Archive May 2018 XIX, No. 5

Infection Prevention

Rewriting the Rules of Cataract Reprocessing

JoEllen McBride

JoEllen McBride, PhD


Viewing Microscope
WET OR DRY If you're transporting sterilized instruments immediately to the OR, do they really need to be dry?

Intraocular instruments get a lot more use than endoscopes or laparoscopes, but they obviously don't get as heavily soiled with blood or bodily fluids because they're confined to the anterior segment of the eye. Yet some facilities are using outdated, impractical and even dangerous cleaning and sterilizing guidelines that were written for general surgical instruments, not for cataract instruments. Fortunately, a group of the world's leading cataract surgeons last month updated the specialty-specific reprocessing guidelines ( that address the unique challenges of cleaning and sterilizing ophthalmic instruments.

Some of the advice runs counter to what instrument IFUs specify and surveyors expect, but you'll find mounds of evidence-based reasoning that support why, for example, routine use of enzymatic detergents is not safe for intraocular instruments and short-cycle sterilization is. A few highlights:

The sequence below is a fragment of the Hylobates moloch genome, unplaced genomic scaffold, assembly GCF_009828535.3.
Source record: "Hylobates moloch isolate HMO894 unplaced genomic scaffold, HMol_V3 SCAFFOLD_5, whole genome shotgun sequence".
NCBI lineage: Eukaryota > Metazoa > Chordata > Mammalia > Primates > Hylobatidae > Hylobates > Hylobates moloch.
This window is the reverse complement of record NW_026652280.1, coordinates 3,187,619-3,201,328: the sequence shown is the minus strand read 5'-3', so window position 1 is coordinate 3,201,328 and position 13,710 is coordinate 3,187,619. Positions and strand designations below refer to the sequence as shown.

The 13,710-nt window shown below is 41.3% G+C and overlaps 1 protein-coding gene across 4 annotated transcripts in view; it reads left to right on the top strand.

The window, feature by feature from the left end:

1Routine use of enzymatic detergents is unnecessary
The first guideline states that if you thoroughly rinse intraocular surgical instruments with critical water promptly after each use, the routine use of enzyme detergents is unnecessary and should not be required for routine decontamination of intraocular instruments.

Inappropriate use or incomplete rinsing of enzymatic detergents has been associated with outbreaks of toxic anterior segment syndrome (TASS), yet some instrument instructions for use (IFU) say you should use enzymatic detergents to decontaminate cataract instruments after every use.

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